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This column was reprinted by permission of L. Brent Bozell and Creators Syndicate. To reprint this or any of his twice weekly syndicated columns, please contact Creators Syndicate at (310) 337-7003 ext. 110





 L. Brent Bozell


One Man's Ultimate Contribution
by L. Brent Bozell III
February 19, 1998

The conservative movement lost a crucial voice last week. He wasn't famous. He didn't have a TV show. He spent most of his time being studiously ignored by the media. But armed with hard scientific evidence, Julian Simon brought an important vision of hope for the planet in the midst of a "idealistic" environmental movement suspicious of liberty, prosperity, dynamism, and the propagation of human life itself.

In his books full of charts and tables, most notably "The Ultimate Resource," Dr. Simon's optimism - that the ultimate resource is not found in the earth, but in the creative potential of the human mind - dovetailed beautifully with the conservative idealism of Ronald Reagan. To persuade the public, he presented pounds of evidence, often, to the dismay of liberals, from government agencies themselves, like the United Nations Food and Agricultural Organization.

Luckily, Dr. Simon lived to see his views, once dismissed as crackpotty right-wing ravings, accepted by the scientific community. "My research is the mainstream now," he told us recently. "In 1986, the National Academy of Sciences came out with a report nearly reversing its earlier and more alarmist conclusions. It said 'The concern about the impact of rapid population growth on resource exhaustion has often been exaggerated.' It found positive and negative consequences. The scientific community has made a dramatic U-turn. But my views are not shared by the press and the community of academics who are not specialists on population economics -- biologists, sociologists, physicians."

Even as Simon's arguments gained steam, discredited radical "experts" like Paul Ehrlich continued to shine as stars of gloomy television news reports. Simon's greatest frustration came from the media's promotion of experts like Ehrlich, who wildly and inaccurately predicted in the 1960s that one-fifth of the human species would die off by 1985. Ehrlich provided the kind of alarmist bunk promoted as real science that would land him guest spots on Johnny Carson's "Tonight" show. Even in 1990, Ehrlich was given half-hours of free air time to sell his noxious gospel of doom unopposed on NBC's "Today" show.

After an NBC series in which Ehrlich declared "our dependence on the cow is destroying the world environment" and signing off one report from "Washington D.C., the future shoreline of Chesapeake Bay," Simon complained: "On just about every point where his statements can be tested against evidence, Ehrlich is wrong. Indeed, he has been wrong across the board since the 1960s. Every one of his predictions has been falsified. How many times does a 'prophet' have to be wrong before he stops being a prophet?"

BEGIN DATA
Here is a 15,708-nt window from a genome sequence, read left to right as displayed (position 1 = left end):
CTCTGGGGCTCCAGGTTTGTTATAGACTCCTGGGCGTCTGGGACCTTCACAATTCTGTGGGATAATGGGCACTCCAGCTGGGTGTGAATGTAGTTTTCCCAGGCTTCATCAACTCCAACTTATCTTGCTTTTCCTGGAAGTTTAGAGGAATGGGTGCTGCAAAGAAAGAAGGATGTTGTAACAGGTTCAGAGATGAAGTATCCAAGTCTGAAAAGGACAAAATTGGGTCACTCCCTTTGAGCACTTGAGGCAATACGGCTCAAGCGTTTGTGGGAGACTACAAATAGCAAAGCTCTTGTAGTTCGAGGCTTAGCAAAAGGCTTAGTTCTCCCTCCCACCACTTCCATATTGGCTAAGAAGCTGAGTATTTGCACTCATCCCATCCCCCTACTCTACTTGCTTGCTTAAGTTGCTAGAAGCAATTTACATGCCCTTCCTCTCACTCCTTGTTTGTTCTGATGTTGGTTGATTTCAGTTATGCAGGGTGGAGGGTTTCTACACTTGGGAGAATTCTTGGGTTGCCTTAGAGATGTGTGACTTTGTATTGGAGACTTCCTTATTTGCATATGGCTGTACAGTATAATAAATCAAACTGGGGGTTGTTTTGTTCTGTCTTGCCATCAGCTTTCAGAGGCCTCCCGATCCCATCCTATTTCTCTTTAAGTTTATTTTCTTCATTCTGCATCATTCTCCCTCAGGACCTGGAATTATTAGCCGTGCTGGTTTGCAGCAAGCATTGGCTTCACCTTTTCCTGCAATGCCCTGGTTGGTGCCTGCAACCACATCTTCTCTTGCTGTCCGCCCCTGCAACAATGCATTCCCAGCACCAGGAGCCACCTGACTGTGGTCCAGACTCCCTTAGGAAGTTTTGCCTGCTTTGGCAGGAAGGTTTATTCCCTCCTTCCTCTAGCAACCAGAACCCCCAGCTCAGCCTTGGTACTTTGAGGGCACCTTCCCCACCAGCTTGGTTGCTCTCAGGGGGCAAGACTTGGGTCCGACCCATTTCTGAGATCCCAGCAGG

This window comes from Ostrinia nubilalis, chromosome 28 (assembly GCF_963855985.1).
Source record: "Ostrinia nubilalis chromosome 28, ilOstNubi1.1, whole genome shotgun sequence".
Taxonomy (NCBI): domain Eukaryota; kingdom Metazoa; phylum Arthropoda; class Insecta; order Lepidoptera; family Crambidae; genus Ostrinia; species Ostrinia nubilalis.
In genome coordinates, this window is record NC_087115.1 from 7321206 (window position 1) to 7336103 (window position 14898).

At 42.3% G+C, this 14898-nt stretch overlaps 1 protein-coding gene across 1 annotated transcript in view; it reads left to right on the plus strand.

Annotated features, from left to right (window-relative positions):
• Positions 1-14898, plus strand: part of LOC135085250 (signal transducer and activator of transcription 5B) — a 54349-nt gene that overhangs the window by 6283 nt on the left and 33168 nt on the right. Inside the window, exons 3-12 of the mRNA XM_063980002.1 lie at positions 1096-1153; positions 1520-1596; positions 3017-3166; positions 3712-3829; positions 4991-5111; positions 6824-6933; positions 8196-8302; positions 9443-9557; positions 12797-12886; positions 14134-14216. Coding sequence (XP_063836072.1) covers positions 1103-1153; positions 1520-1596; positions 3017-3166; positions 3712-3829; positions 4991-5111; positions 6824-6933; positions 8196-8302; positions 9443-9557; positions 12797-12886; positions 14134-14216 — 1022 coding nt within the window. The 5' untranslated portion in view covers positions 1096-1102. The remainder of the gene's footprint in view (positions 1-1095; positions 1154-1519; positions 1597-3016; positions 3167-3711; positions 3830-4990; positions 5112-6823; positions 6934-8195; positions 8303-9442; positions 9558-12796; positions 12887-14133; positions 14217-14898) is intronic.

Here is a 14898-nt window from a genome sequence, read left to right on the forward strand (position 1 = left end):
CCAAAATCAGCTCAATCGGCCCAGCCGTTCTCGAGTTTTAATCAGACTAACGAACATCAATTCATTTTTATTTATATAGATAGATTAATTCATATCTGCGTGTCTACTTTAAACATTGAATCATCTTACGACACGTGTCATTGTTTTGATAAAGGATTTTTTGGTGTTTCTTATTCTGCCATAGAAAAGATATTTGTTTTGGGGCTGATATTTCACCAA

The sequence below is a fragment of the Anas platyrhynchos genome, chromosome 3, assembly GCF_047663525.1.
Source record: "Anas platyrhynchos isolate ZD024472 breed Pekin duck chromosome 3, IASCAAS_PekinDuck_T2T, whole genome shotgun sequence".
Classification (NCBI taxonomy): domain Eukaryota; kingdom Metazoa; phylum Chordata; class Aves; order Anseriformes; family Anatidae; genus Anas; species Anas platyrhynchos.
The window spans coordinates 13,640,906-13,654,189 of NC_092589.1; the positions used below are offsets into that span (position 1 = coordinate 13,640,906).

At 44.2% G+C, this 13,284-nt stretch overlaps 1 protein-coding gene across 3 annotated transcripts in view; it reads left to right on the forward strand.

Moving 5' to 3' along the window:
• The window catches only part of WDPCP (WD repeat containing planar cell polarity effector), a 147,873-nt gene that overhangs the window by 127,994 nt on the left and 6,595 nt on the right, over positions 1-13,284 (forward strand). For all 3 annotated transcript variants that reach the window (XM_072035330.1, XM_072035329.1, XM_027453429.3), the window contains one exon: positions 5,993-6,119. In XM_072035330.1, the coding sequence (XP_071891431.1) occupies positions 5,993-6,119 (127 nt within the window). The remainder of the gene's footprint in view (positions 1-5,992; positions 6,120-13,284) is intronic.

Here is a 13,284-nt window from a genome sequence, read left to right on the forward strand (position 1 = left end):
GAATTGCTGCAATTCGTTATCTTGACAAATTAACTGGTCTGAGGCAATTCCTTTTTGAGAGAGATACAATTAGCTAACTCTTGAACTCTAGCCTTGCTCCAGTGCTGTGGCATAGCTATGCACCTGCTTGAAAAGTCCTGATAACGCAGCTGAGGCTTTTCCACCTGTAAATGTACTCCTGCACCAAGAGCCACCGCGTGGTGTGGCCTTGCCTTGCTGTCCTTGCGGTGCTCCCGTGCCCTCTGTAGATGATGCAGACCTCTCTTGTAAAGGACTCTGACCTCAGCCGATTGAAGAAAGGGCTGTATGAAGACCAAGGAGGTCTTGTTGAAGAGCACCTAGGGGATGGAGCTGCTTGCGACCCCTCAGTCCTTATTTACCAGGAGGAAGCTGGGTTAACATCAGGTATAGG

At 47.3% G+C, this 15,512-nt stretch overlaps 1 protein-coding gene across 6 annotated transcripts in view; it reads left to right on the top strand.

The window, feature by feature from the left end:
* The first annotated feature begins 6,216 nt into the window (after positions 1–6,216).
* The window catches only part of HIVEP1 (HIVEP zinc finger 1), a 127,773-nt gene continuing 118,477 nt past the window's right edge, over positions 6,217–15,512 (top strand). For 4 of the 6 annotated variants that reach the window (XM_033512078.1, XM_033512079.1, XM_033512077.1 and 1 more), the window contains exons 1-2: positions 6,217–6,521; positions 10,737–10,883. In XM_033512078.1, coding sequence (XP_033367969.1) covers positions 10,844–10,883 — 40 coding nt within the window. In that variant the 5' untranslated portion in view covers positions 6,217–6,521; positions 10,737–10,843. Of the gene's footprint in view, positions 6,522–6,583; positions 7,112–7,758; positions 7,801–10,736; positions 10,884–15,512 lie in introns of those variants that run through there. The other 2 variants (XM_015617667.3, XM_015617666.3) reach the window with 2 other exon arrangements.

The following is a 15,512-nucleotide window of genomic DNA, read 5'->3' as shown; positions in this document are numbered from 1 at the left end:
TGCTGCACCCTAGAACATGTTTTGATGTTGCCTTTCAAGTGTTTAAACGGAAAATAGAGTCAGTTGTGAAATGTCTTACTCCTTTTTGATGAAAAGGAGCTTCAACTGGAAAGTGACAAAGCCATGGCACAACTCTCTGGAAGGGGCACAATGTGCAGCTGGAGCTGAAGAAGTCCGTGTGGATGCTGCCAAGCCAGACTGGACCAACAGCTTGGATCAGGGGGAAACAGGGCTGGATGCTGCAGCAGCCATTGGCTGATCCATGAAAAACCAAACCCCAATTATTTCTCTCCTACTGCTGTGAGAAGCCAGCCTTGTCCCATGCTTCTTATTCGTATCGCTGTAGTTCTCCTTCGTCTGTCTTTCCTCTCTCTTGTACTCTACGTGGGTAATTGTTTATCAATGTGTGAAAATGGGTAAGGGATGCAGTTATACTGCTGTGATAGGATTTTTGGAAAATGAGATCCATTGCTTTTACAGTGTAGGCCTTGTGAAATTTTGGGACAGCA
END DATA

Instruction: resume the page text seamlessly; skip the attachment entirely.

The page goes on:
Year after year, conservatives have challenged the liberal media to present an honest scientific debate, to prove that accuracy or objectivity, and not cheap sensationalism, are their driving impulses. Still the "mainstream" press rejected any suggestion to provide Simon with a few seconds of rebuttal time to the likes of Ehrlich.

In 1992, CNN aired a series of frantic reports with the man-hating title "The People Bomb." Producer Stacy Jolna personified the media's disdain for men like Simon: "The vast, overwhelming majority of voices in the field of population pretty much speak to the problems, and there are very, very faint voices that think we ain't got a problem. We clearly have a problem...That all of this will fix itself at some point in the future is a silly way to operate." In 1994, NBC producer Tom Dawson claimed "His views are not shared by very many, if any, serious academics."

Even today, the Boys Who Cry Wolf, led by Vice President Gore, marched to the Kyoto conference declaring there was no scientific debate - the planet is going to hell - and that drastic government intervention is the only remedy. When will the media allow an opposing viewpoint to break through this baseless propaganda?

Simon summed up his frustration in a 1990 article in The Public Interest, where despite his optimism, he said he was "extremely pessimistic about the short-run likelihood that people in the West will get the chance accurately to assess the issues discussed here, and hence avoid the great losses of life and wealth that faulty assessments of the impact of population growth will ensure... there will be innumerable avoidable tragedies because the good news goes unreported. How sad that is."

In 1980, Simon tried to expose the unscientific nonsense coming from the doom-and-gloomers. He allowed Ehrlich to name any five natural resources that would grow scarcer (more expensive) by 1990. Simon bet that all five would become more plentiful (cheaper) by the end of the decade. Simon won - on all five counts. Simon's many converts owe it to him to ensure that his optimism prevails on the very biased public-relations front as well as it has in meeting the objective demands of science.

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